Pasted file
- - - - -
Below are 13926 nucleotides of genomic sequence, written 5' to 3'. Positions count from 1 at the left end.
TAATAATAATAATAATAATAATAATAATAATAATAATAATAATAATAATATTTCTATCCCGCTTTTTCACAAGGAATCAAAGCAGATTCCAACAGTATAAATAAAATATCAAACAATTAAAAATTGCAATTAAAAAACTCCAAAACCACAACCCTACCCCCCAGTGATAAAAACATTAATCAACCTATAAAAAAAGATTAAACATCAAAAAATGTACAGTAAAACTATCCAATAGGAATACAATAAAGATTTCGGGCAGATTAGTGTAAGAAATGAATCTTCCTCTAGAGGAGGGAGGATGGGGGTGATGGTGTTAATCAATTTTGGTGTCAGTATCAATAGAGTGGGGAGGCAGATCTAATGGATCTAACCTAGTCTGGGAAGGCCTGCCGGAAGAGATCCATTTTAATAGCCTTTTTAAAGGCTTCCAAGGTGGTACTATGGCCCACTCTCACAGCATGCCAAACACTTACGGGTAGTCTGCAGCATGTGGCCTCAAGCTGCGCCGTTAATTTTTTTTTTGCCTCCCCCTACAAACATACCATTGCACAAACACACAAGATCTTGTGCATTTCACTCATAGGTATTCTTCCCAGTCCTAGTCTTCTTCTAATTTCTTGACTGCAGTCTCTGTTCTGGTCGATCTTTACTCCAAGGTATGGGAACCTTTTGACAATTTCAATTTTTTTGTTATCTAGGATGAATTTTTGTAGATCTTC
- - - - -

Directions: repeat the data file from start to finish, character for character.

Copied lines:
Below are 13926 nucleotides of genomic sequence, written 5' to 3'. Positions count from 1 at the left end.
TAATAATAATAATAATAATAATAATAATAATAATAATAATAATAATAATATTTCTATCCCGCTTTTTCACAAGGAATCAAAGCAGATTCCAACAGTATAAATAAAATATCAAACAATTAAAAATTGCAATTAAAAAACTCCAAAACCACAACCCTACCCCCCAGTGATAAAAACATTAATCAACCTATAAAAAAAGATTAAACATCAAAAAATGTACAGTAAAACTATCCAATAGGAATACAATAAAGATTTCGGGCAGATTAGTGTAAGAAATGAATCTTCCTCTAGAGGAGGGAGGATGGGGGTGATGGTGTTAATCAATTTTGGTGTCAGTATCAATAGAGTGGGGAGGCAGATCTAATGGATCTAACCTAGTCTGGGAAGGCCTGCCGGAAGAGATCCATTTTAATAGCCTTTTTAAAGGCTTCCAAGGTGGTACTATGGCCCACTCTCACAGCATGCCAAACACTTACGGGTAGTCTGCAGCATGTGGCCTCAAGCTGCGCCGTTAATTTTTTTTTTGCCTCCCCCTACAAACATACCATTGCACAAACACACAAGATCTTGTGCATTTCACTCATAGGTATTCTTCCCAGTCCTAGTCTTCTTCTAATTTCTTGACTGCAGTCTCTGTTCTGGTCGATCTTTACTCCAAGGTATGGGAACCTTTTGACAATTTCAATTTTTTTGTTATCTAGGATGAATTTTTGTAGATCTTC